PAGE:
As the cancer survival rate increases, the quality of life after cancer treatment becomes more important, and awareness of and demand for programs related to psychological relief are also increasing. The results of this study showed that psychological relief programs rated higher than physical activity programs both in terms of number of programs and frequency of operation (Table 2). In particular, there were more psychological relief programs (3.93± 3.06) than any other programs in the cancer center, and the frequency of operation of psychological relief programs was the highest after disease-related programs. The psychological aspects of cancer patients are influenced by fatigue, cognitive changes, physical changes, fear of recurrence, posttraumatic stress, caregiver distress, economic anxiety, and depression experienced after cancer treatment (Alfano and Rowland, 2006). Psychological relief programs should be able to improve these problems. Oh et al. (2012) reported that significant changes were made in depression, anxiety, and quality of life through a horticultural therapy program. Yun (2014) reported that anxiety, depression, and perceived stress decreased while quality of life and life satisfaction improved through an 8-week meditation program (two sessions per week). Therefore, it was confirmed that psychological relief programs, which have a positive effect on the psychological relaxation of cancer patients, have been actively introduced and implemented in the cancer centers. There was a difference in proportion of frequency of operation between regional cancer centers and the five major hospitals (Table 3), with regional cancer centers introducing the most psychological relief programs (68.67±85.32 times), followed by physical activity programs (30.83±61.28 times), and health-related programs (21.003±20.98 times), whereas the five major hospitals offered the most disease-related programs (212.00±123.86 times), followed by psychological relief programs (207.00±82.77 times) and health-related programs (153.00±93.66 times).
Physical activity has a profound effect on the patient’s physical functions and quality of life. According to previous studies, it plays an important role in the maintenance of muscle mass in exercise intervention during hospitalization for patients with colon cancer (Ahn, 2011). Decreased muscle mass in cancer patients causes increased fatigue (Vashistha et al., 2016), greater side effects of chemotherapy, and increased risk of death (Jung et al., 2012). In addition, it was reported that cancer patients’ participation in exercise programs had a very positive effect on pain, depression, and quality of life (Cho, 2004; Hwang, 2011; Kim et al., 2013). This study found that the proportion of physical activity programs (Table 4) was 15.26%, and the regional cancer centers held physical activity programs 183/396 times, representing 47.96% of all programs. On the other hand, the least frequent physical activity program was held 0/120 times, 0%, and 5 out of 12 places (41.6%) did not offer any physical activity program at all. On the other hand, the frequency of operation in the five major hospitals was 144/492 times, representing 29.26%, and the lowest frequency of operation was 48/1144 times, representing 4.19%. Among the five major hospitals, there was no place where no physical activity program was held. Programs were held at least 1–50 times per year in three places (60%) and 100–150 times per year in two places (40%).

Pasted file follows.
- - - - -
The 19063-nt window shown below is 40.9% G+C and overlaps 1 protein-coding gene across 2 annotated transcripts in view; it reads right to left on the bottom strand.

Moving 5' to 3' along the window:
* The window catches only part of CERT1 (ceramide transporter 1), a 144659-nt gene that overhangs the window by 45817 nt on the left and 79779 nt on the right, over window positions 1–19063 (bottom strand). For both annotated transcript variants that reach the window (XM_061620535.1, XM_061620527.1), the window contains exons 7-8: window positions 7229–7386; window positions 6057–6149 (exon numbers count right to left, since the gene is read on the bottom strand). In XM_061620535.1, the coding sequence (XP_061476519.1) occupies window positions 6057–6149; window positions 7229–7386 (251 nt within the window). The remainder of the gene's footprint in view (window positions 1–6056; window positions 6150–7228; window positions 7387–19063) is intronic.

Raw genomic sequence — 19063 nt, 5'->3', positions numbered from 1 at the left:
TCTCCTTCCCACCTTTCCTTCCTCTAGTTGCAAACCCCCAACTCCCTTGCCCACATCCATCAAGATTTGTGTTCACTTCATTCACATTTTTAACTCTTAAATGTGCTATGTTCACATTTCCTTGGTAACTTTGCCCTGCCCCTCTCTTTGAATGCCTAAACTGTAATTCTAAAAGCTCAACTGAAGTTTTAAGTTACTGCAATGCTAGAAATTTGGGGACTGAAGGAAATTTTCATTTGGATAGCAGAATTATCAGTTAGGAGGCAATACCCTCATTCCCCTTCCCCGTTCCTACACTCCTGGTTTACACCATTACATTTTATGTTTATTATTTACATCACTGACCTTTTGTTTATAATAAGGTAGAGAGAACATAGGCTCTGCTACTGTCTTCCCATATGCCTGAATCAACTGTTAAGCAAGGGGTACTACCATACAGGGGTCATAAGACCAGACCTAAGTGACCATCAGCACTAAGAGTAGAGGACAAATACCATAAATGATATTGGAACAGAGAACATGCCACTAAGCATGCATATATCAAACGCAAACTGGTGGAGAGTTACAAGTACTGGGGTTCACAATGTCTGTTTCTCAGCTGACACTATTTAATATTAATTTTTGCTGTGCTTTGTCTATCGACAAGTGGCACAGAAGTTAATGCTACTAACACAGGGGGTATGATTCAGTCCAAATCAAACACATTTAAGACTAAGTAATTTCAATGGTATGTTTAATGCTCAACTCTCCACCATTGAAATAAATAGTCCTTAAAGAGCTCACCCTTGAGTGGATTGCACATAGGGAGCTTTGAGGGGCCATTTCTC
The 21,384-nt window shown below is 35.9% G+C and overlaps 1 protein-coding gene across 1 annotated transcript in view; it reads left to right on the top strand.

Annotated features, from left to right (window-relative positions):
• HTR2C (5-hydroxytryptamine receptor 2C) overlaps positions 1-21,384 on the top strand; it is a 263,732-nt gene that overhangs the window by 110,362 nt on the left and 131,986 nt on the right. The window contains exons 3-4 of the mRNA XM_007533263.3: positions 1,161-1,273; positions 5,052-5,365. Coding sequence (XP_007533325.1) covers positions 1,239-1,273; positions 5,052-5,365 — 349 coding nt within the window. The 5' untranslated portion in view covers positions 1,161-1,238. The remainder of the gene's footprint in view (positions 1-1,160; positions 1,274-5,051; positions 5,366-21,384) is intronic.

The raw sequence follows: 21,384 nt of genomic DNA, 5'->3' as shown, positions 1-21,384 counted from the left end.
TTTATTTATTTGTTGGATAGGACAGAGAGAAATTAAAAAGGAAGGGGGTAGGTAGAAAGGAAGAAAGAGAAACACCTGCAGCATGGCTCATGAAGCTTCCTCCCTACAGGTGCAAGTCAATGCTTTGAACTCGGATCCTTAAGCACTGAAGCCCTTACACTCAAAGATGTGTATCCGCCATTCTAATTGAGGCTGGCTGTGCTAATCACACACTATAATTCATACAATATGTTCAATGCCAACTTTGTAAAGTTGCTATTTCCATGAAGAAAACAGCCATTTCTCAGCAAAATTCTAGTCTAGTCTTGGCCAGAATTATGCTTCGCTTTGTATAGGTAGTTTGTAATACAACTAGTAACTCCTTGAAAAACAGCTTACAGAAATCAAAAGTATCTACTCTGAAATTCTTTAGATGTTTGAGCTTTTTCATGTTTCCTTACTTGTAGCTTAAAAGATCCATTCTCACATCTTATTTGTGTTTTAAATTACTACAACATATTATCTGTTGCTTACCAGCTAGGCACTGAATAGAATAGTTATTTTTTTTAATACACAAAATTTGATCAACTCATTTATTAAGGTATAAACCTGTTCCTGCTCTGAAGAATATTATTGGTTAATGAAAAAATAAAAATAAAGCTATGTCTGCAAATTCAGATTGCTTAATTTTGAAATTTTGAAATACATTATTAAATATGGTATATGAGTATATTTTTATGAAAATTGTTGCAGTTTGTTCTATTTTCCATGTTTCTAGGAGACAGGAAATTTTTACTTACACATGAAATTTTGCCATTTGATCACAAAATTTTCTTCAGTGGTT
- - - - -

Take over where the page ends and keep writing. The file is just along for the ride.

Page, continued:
Although physical activity is effective for the recovery, physical function, and psychological well-being of cancer patients, it can be confirmed that the total number of programs and frequency of operation were low. Although the number of programs and frequency of operation were higher in the five major hospitals than in regional coercer centers, the highest frequency of operation of physical activity programs (189, 47.96%) was found in the regional cancer centers. In addition, the five places that did not hold a program were regional cancer centers. These results suggested that there was a great difference in the tendencies and frequency of the programs opened in the national cancer centers.
We calculated the mean and standard deviation of the number of programs and frequency of operation in the regional cancer centers and the five major hospitals to draw conclusions. The standard deviation was high in both groups, indicating a great difference in the number of programs for different cancer centers. In particular, there was no significant difference in the standard deviation in the number of programs opened in the five major hospitals and there was no significant difference in the number of programs compared to the regional cancer centers, but there was a big difference in the frequency of operation. This result indicated that the programs opened in the five major hospitals were not one-time programs, but regular and continued programs. In addition, it is thought that the reason why the frequency of operation was high in the five major hospitals was because more cancer patients visit hospitals and more patients are hospitalized, while more people visit to care for cancer patients after surgery.